6. After the assessment is scheduled, a packet of information and forms will be sent to you. Please have the necessary paperwork completed and available to give to the assessors before the observation. These include the Classroom Information Form, the Teacher Information Form and copies of each classroom's daily schedule.
There are several standard documents that you should be aware and your consultant may have other documents related to the program standards portion of the NC Star Rated License. These documents are available under the "Resources" menu and include:
1. NC Additional Notes for each rating scale.
2. NCRLAP's Requirements for Gross Motor Space and Equipment.
3. Meal Guidelines: Ages 1 - 12 and/or Infant Meal Guidelines: Ages 0 to 11 months.
Upon Arrival of the Assessor
The assessor will arrive when the center or home opens or when children are arriving. Before the observation begins, the assessor will typically greet the owner/director and provide an overview of the day. In child care centers, classrooms are chosen on the day of each scheduled assessment using random selection based on specific criteria--such as one-third of the classrooms, and assessing each age group.
The observation will continue for at least 3 hours when using the ITERS-R, ECERS-R, and FCCERS-R, but is also likely that a longer observation will occur. For after school assessments using the SACERS-U, the observation will continue for at least 2 hours, but may last longer during assessments that occur on full days such as during the summer. During the visit, the assessor will observe and take notes on a wide variety of interactions, activities, and materials as required by the rating scale. For example, the assessor will observe indoor and outdoor spaces for play and routine care, materials used by the children, health practices, staff/child interactions, and so on. To ensure a valid assessment, the typical daily schedule should be followed and only the usual classroom staff should be present. Additionally, to minimize their impact on the child care environment assessors limit interactions with the children or staff during the assessment and will stay in the “background” as much as possible when conducting the observation.
Interview with Staff
The Environment Rating Scales require a 30 to 45 minute interview with the teacher or child care provider after the observation to complete scoring. Depending on the facility type, the interview process may involve the child care provider, the lead classroom teacher, and /or other program staff that take care of children at various times of the day. The interview takes place during naptime or while a substitute teacher replaces the child care provider. For after school assessments, assessors may conduct an interview before children arrive as well as a post-assessment interview.
For each observation, the assessor will complete a detailed report that identifies the program’s strengths and areas that could be improved as determined by the Environment Rating Scale assessment. The completed report is forwarded to the DCDEE Child Care Consultant who will contact the owner/provider to review and discuss the summary report.
The summary report is designed to provide constructive feedback so child care provider and directors may enhance the program’s quality through developing a plan of action. This may include brainstorming with staff, training and technical assistance from local or regional resources, purchasing equipment, rearranging rooms, or reviewing and revising policies, procedures, and daily practices.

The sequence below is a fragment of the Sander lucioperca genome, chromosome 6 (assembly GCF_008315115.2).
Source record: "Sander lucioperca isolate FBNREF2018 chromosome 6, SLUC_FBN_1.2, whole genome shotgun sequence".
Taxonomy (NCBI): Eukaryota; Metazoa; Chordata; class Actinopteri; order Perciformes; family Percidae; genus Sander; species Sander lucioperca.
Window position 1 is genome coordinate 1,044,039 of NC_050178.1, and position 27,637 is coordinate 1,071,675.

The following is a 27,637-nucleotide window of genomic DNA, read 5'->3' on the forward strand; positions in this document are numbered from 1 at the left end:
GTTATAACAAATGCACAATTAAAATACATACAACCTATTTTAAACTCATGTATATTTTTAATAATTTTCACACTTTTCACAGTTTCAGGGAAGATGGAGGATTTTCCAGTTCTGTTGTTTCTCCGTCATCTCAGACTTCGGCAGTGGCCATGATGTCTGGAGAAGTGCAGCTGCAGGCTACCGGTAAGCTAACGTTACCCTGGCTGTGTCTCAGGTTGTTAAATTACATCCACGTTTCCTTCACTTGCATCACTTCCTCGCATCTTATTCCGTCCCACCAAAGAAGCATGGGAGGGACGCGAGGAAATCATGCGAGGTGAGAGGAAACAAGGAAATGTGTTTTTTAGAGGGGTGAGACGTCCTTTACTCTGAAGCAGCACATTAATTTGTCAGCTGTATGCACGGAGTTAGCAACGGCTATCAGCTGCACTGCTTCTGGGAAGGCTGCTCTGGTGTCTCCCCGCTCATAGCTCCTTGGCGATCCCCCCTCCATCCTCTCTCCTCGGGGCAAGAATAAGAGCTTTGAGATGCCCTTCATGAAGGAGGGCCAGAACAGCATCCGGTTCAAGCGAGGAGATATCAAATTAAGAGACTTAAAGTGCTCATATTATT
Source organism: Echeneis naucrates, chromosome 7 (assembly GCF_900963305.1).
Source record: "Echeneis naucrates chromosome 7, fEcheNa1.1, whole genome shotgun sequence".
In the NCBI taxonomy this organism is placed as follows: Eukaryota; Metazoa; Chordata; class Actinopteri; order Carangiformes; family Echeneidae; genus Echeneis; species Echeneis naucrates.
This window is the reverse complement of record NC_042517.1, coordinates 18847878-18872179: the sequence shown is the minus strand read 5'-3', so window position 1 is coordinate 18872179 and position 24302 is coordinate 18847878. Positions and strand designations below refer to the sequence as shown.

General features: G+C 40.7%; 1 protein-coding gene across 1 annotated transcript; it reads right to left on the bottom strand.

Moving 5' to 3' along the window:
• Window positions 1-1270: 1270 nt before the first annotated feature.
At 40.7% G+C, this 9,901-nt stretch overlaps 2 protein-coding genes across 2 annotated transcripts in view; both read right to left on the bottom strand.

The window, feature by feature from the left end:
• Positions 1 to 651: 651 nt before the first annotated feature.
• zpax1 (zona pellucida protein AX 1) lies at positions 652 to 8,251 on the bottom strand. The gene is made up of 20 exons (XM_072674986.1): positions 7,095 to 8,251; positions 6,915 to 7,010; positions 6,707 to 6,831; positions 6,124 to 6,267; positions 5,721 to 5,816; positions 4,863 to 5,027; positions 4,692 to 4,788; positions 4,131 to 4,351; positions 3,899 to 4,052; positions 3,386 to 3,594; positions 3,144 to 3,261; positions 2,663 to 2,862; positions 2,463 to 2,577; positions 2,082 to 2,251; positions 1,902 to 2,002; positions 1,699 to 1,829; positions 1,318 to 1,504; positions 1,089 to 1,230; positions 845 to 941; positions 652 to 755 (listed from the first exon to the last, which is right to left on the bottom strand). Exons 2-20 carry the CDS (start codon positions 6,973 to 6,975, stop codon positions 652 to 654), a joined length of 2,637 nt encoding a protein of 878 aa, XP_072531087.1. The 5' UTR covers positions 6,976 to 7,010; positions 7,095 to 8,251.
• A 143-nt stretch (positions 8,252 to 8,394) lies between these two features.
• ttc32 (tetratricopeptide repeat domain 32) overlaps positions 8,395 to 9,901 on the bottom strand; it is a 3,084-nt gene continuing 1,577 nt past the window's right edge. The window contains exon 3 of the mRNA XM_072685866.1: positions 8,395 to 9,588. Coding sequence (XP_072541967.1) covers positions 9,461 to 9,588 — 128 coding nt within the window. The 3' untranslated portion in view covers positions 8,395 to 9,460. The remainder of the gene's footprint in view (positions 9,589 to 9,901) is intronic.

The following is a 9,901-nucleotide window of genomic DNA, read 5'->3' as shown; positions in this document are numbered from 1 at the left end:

It is common for child care providers to have questions about their assessment report(s). We encourage you to share your questions with your child care consultant. Then you and/or your child care consultant may decide to call our office with any questions; your call will be forwarded to the appropriate staff person who will address your questions. Occasionally, child care providers raise objections or disagree with some aspect of the report. In this case they may choose to complete the grievance process and send their concerns about the assessment results in writing. Information about the grievance process can be found on our "Resources" list.
The ERS are reliable and valid instruments with many uses, including program enhancement, regulation, and research.
Observation based classroom assessment that provides comprehensive coverage of the environment experienced by children (e.g., physical environment, language-reasoning, interactions, program structure, health and safety).
The range of quality scores are easy to understand
For NC's assessment process, items that directly reflect children's daily experiences are scored. There are some items and subscales that are not scored and these are:
Copies of all of the rating scales are available at your local Resource & Referral and/or Partnership agencies. The Environment Rating Scales can also be purchased from Teachers College Press (1-800-575-6566), Red Leaf Press (1-800-423-8309), Kaplan (1-800-334-2014) and Amazon.com.
Typically, most programs that choose to complete the assessment process for the Star Rated License will be assessed every 3 years, unless otherwise specified by their DCDEE Child Care Consultant. However, after a program’s star rating is issued, the program may decide to be re-assessed for a higher star rating. If the previous rating scale score was less than 4.0, on one or more assessments, the program may be eligible for a free re-assessment. If a program that scored at least 4.0 on each rating scale assessment wants to reapply for a higher star rating, the facility will be responsible for the cost of the re-assessment(s). It is important to discuss either option with your child care licensing consultant.
There are additional requirements for a re-assessment process in NC Pre-K programs and Developmental Day licensed sites, when a classroom score is less than 5.0.
To learn more about the Environment Rating Scales, such as the history or uses in other states, we recommend that you visit the authors' website at: www.ersi.info
Keep in mind that for questions or information specific to NC's assessment process, NCRLAP's website is the primary source to use.